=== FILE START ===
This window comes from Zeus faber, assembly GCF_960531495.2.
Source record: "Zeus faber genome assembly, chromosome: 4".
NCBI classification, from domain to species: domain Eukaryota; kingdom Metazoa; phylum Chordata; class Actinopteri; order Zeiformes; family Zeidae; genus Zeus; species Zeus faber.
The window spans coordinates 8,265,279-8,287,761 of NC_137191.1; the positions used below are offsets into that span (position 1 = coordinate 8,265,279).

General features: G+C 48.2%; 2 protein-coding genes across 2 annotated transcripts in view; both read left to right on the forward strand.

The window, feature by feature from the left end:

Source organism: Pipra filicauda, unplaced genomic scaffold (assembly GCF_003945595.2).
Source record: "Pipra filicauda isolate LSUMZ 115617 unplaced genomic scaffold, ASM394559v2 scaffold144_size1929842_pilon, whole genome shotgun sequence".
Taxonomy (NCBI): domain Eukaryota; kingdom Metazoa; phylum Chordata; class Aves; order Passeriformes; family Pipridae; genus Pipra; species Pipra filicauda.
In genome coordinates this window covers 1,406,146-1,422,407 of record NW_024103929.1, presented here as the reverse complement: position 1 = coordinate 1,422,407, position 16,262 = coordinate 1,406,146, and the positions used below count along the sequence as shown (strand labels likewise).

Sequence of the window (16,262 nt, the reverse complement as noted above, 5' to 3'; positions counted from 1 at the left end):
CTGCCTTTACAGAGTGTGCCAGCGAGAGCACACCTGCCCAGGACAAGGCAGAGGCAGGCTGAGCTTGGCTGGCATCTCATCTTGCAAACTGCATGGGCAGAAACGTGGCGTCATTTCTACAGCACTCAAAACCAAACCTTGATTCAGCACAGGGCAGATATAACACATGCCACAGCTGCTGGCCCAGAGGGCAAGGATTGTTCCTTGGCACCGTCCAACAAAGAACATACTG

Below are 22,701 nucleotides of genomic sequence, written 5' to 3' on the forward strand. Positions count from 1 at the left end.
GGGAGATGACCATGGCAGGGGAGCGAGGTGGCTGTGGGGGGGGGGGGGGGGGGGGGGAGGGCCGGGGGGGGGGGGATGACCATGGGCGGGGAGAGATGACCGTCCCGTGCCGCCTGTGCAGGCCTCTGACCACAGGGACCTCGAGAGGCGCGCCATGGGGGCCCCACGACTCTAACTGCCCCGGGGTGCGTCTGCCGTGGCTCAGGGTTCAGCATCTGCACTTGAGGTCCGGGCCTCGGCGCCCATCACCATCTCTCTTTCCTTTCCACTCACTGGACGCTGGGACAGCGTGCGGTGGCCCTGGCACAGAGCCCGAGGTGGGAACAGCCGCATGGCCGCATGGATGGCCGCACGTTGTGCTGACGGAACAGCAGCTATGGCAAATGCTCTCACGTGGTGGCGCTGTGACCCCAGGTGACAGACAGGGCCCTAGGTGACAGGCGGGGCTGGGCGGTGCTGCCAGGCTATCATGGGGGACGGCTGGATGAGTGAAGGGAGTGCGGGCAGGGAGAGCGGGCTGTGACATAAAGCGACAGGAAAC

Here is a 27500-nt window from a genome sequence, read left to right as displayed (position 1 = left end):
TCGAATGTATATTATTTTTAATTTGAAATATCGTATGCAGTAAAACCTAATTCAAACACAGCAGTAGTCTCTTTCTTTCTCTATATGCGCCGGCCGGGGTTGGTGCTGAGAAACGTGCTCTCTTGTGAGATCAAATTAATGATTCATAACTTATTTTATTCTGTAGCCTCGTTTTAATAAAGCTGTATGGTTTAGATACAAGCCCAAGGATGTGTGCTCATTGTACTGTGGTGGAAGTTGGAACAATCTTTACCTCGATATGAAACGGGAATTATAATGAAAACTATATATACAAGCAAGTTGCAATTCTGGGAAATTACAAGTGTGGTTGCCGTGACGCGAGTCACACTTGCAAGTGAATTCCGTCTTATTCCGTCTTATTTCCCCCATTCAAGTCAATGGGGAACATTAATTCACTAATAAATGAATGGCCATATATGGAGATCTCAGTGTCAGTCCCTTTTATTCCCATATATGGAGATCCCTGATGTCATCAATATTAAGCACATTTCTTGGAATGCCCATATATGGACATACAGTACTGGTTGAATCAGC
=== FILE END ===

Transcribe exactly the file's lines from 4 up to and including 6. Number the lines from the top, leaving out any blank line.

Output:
The window spans coordinates 8,265,279-8,287,761 of NC_137191.1; the positions used below are offsets into that span (position 1 = coordinate 8,265,279).

General features: G+C 48.2%; 2 protein-coding genes across 2 annotated transcripts in view; both read left to right on the forward strand.

The window, feature by feature from the left end: